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Assault & Battery Attorney in Kansas City, Kansas

If you’ve been charged with assault or battery, it’s important to start work on your defense right away. These charges could leave a permanent mark on your record that can affect the rest of your life. An experienced criminal defense attorney can guide you through the process of handling these charges.

Over the years, I have tried many different criminal cases, and I am ready to fight for your best interests. I want to help you face your legal challenges with confidence. My firm, Richman Law Office LLC, represents clients in Kansas City, Kansas, Kansas City, Missouri, and the nearby areas.

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The laws regarding assault are different in Kansas and Missouri. Threatening behavior is the basis of assault.

Assault in Kansas

When one individual accuses another of threatening or violent behavior, they may face assault charges in the state of Kansas.

Simple vs. Aggravated

There are two types of assault in Kansas: simple and aggravated. Simple assault is the less serious of the two types and is defined as intentionally causing someone to reasonably fear that they are in danger of immediate bodily harm.

Aggravated assault is a more serious charge and is defined as causing a reasonable fear of bodily harm while using a deadly weapon, while intending to commit a felony, or while disguised.

It’s important to note that, in the state of Kansas, no actual physical violence has to happen in order for simple or aggravated assault charges to be brought.

Assault in Missouri

The state of Missouri views assault differently than the state of Kansas. In Missouri, assault is classified into three different degrees — first-degree, second-degree, and third-degree.

Degrees of Assault in Missouri

Third-degree assault is the least serious type of assault in Missouri. It involves actions that could cause or did cause physical harm through negligent actions, as well as other offenses.

Examples of third-degree assault in Missouri include: attempting to injure someone, causing bodily injury due to negligently handling a deadly weapon, or threatening another person and causing them to feel afraid that they are about to be seriously injured.

Offensively engaging in contact with an incapacitated person is also considered third-degree assault. Speak with an experienced criminal defense attorney to learn more about all the actions that could be categorized as third-degree assault.

Second-degree assault is considered more serious. It involves actions such as attempting to kill someone while under the influence of a sudden passion with a specific cause, injuring someone while intoxicated by either drugs or alcohol, recklessly causing serious physical injury, and other actions.

First-degree assault in Missouri is the most serious classification of assault crime. Attempting to kill another person, or knowingly attempting or causing serious physical injury to another person, is considered first-degree assault.


Battery charges are different from — and more serious than — assault charges.

Battery in Kansas

In the state of Kansas, assault charges do not involve physical contact, but battery charges do. It is classified as either battery or aggravated battery.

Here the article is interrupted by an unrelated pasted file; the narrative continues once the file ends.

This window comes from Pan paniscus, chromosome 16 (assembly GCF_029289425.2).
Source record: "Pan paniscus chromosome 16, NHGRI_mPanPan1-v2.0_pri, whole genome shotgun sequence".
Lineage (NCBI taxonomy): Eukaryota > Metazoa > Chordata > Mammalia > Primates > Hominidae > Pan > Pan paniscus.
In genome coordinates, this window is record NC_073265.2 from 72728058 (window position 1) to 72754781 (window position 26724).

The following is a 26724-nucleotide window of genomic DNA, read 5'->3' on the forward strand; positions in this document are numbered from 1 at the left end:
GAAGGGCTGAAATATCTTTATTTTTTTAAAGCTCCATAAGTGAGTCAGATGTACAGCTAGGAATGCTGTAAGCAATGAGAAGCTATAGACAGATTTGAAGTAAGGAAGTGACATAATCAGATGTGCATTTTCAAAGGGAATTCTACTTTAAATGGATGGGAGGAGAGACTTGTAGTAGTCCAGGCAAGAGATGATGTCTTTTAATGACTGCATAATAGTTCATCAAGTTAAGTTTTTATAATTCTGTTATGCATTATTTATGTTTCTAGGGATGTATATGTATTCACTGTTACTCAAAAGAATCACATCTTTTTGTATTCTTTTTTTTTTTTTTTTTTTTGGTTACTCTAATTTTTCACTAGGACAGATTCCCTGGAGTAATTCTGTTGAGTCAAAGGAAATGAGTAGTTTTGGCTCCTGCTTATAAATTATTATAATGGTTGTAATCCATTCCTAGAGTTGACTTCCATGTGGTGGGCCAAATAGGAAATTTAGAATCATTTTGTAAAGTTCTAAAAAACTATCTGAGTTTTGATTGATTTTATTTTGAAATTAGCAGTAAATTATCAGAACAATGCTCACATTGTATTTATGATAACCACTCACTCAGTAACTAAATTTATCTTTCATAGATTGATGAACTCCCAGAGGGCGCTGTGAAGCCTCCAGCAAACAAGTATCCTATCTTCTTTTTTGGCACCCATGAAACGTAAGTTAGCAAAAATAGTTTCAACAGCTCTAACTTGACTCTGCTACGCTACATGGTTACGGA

By recklessly or intentionally causing someone harm, you could face a battery charge. Or if you physically caused rude, insulting, or angry physical contact, then you could face battery charges. Examples of battery include punching someone or pushing someone.

The most serious type of assault crime in Kansas is aggravated battery. In an aggravated battery, one person has intentionally or recklessly caused bodily harm to someone with the use of a deadly weapon, caused great bodily harm, or caused physical contact in a rude or insulting manner with a deadly weapon and created a fear of great bodily harm.

Battery in Missouri

In the state of Missouri, there are no battery charges. Instead, a charge that would be considered battery in a different state would be classified most likely as either a second-degree or first-degree assault in Missouri.

Possible Penalties

The consequences of assault and battery charges depend on a number of different factors.


There are several different types of penalties that you could receive for assault and battery charges. The more serious the charge is, the more serious the penalty will be. Examples of less serious penalties include counseling classes and work release programs. More serious penalties include fines and jail time.


In Missouri, the penalties for assault charges depend on the degree of the assault. The consequences can include fines, restitution, jail time, and other penalties.

Possible Defenses for Assault & Battery

An experienced criminal defense attorney can help you prepare a defense against assault and battery charges. You may have been charged wrongfully, or it may be impossible for the prosecutor to prove that you committed the crime beyond a reasonable doubt. Self-defense is another possible defense against these types of charges.

Speak with an experienced criminal defense attorney to determine the best path forward for your case.

Assault & Battery Attorney Serving Kansas City, Kansas

When you are facing assault or battery charges, you may feel hopeless. In this country, everyone is considered innocent until proven guilty. I am ready to provide aggressive legal defense to you during this process. At Richman Law Firm LLC, I represent clients in Kansas City, Kansas, Kansas City, Missouri, and the nearby areas. Contact me today for a consultation.